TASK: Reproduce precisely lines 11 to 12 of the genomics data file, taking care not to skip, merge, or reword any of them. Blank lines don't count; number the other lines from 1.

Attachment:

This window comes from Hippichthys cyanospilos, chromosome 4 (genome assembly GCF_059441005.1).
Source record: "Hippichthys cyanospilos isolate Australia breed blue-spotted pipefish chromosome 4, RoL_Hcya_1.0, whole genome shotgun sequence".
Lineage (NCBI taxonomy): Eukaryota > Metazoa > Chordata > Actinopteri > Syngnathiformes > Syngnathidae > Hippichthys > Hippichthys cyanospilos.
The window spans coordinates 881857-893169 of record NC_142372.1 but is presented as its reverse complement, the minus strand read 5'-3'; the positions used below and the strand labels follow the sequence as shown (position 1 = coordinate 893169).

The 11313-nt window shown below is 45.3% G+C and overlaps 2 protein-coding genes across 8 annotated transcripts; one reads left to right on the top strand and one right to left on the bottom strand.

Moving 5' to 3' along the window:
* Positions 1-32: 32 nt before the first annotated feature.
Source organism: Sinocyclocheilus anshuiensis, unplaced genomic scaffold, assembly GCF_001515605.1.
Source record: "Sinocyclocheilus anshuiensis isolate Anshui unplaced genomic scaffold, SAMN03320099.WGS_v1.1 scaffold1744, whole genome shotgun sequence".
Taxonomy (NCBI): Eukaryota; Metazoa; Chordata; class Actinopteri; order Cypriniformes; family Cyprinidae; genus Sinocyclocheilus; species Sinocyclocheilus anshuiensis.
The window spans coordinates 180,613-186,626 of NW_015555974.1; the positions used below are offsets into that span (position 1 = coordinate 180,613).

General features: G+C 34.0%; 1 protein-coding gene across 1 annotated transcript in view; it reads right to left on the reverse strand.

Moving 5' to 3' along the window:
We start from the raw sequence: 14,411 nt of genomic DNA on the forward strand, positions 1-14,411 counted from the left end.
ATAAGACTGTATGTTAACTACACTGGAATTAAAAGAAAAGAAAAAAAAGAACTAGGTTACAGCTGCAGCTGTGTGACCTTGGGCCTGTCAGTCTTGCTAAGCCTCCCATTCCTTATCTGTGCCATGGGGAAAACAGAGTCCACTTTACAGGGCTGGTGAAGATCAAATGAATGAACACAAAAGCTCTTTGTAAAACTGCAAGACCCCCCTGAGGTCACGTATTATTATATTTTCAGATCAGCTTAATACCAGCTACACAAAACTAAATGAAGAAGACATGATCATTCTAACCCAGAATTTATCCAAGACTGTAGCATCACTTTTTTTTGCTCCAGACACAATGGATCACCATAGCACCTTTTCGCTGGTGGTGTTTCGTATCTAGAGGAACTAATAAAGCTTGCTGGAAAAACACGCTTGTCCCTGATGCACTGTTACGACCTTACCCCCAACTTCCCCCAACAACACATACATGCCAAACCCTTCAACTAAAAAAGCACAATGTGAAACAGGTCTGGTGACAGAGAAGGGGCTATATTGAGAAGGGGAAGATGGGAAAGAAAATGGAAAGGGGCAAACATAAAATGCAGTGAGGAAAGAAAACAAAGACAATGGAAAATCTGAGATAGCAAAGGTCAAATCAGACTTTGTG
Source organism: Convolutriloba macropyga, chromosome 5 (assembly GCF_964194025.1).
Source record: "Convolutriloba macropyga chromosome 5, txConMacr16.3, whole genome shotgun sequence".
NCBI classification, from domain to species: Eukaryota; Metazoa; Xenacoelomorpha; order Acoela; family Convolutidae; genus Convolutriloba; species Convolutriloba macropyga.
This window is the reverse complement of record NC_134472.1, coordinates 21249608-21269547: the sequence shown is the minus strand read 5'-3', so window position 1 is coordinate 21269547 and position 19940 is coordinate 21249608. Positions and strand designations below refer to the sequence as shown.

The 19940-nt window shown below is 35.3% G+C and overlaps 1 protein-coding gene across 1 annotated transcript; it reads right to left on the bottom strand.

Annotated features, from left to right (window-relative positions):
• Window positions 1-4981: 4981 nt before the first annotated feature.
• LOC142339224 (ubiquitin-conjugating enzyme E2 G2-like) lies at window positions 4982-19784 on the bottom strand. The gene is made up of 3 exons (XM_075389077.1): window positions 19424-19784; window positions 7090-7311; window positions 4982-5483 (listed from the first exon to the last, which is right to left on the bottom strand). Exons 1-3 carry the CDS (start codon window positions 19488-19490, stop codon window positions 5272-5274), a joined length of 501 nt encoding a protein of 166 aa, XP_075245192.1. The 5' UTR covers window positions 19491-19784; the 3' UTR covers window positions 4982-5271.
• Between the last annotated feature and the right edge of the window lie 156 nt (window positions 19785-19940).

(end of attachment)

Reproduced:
The window spans coordinates 180,613-186,626 of NW_015555974.1; the positions used below are offsets into that span (position 1 = coordinate 180,613).

General features: G+C 34.0%; 1 protein-coding gene across 1 annotated transcript in view; it reads right to left on the reverse strand.